I recently dug out a bookmarked New York Times article from several years back: Small Players Seek an Alternative to the Expense of Pay-Per-Click.
The article profiles a few business owners who learn an expensive lesson. While early PPC (pay-per-click) results can be seductive, this initial success is often followed by diminishing returns. In the hunt for other avenues to qualified lead generation, the authors find inbound marketing, a path to generating more leads at a lower cost.
Today, twice as many growing businesses are using inbound marketing as when this article was written. Driving inbound marketing traffic to your website - driving unpaid traffic - is practically a mainstream philosophy.
In the early days of White Space Marketing Group, we drank that Kool-Aid, too -- but today, I have a slightly contrarian view to share.
We've found that paid ads - carefully tested and measured - can augment your inbound programs with efficient lead conversion. Here's how.
Using pay-per-click to complement your digital marketing strategy
The Times article makes a compelling case to shift resources away from pay-per-click advertising. It describes how successful PPC campaigns often become less efficient over time: the more PPC drives traffic, the more competitive the bidding process gets, causing cost-per-click costs to rise without delivering better results.
If more PPC activity in a sector results in higher costs-per-click but no higher conversion, how can we adjust paid advertising programs to be more efficient in generating qualified leads?
Let's look at actual client results. In the example below, we show how we used PPC strategically to uncover keyword opportunities, improve conversion rates, and drive leads.
How a B2B company used PPC to improve inbound marketing results
First, a note about the category in which this client operates. It's very expensive, with Adwords pricing and bidding driven up by competitors who can tolerate the impact of heavy ad spend on their margins.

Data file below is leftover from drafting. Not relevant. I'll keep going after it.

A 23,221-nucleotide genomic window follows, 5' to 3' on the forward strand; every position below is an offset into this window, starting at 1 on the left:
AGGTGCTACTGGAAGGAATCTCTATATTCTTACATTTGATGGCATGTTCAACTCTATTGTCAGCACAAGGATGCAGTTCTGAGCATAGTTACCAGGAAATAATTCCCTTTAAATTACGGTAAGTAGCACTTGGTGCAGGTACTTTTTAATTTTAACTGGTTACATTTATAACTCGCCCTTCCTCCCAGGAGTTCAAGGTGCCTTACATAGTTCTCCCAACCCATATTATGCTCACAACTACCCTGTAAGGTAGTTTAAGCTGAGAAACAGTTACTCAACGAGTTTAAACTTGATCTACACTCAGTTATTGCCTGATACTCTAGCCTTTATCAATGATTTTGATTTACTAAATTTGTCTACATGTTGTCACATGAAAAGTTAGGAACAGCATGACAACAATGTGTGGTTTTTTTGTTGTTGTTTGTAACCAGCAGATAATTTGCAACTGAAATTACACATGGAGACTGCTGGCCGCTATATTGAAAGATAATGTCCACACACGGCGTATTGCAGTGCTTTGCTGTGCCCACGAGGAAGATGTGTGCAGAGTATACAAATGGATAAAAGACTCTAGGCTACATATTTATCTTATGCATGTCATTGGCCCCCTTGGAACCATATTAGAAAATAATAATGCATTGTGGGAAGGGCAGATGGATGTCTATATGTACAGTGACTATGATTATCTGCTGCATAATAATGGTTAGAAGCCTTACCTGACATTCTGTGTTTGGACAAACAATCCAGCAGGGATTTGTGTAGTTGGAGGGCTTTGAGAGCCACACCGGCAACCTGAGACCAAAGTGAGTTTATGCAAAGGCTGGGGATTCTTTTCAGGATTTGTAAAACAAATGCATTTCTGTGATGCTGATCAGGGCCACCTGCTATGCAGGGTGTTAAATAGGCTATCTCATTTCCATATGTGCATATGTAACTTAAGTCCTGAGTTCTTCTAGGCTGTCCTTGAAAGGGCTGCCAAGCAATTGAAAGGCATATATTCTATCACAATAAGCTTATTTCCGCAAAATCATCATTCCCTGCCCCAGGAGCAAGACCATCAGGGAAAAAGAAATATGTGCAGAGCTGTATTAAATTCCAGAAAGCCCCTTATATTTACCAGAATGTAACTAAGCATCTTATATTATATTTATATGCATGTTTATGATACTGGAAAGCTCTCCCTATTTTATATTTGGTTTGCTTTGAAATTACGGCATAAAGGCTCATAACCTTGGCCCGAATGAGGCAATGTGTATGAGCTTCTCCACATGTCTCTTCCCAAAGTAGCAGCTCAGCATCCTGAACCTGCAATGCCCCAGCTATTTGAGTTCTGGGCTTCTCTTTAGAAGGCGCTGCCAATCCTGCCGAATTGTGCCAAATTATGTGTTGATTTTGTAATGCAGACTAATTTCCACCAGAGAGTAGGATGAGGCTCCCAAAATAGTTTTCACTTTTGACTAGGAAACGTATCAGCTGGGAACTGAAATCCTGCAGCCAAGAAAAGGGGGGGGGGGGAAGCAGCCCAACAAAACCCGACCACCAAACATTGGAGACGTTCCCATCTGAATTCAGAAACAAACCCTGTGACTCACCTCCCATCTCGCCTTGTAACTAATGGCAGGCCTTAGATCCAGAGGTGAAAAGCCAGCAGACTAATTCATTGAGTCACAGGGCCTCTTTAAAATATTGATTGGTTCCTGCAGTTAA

To counter that, our client operates with smarts and patience; by culling customer insights to develop meaningful and high value blog content, a robust organic traffic stream was built.
They use PPC more strategically to help optimize their digital strategy. By learning what people are actually searching, and how specific ads convert, they can target better keywords for organic SEO. And by continuing to test and optimize, they figure out how to drive cost per click down, and conversion rates up.
After only nine months in the marketplace, the combination of organic, referral, and social traffic was performing strongly:
- In the first four months, PPC represented a significant source of traffic, with a visit-to-lead conversion rate of 1.5%.
- By month five, organic traffic, and traffic from referrals, email, and social, begin to do the heavy lifting.
- In months six-through-nine, less traffic came from PPC, but the conversion rate from this channel more than tripled, to 5.5%.
Their sources of traffic and conversion by channel can be seen in the chart below:
3 Lessons For Growing Businesses to Improve Paid Search Results
Here are three lessons we can extrapolate from this experience to help you to improve your digital marketing results:
Lesson #1: Cast a broad net first to yield a more efficient PPC approach later
As shown above, by initially casting a broad net with PPC, the conversion from website visit-to-lead hovered around one percent. Of course, we got tons of traffic at a cost of $3500/month. But the low conversion rate sent us racing to explore better efficiencies.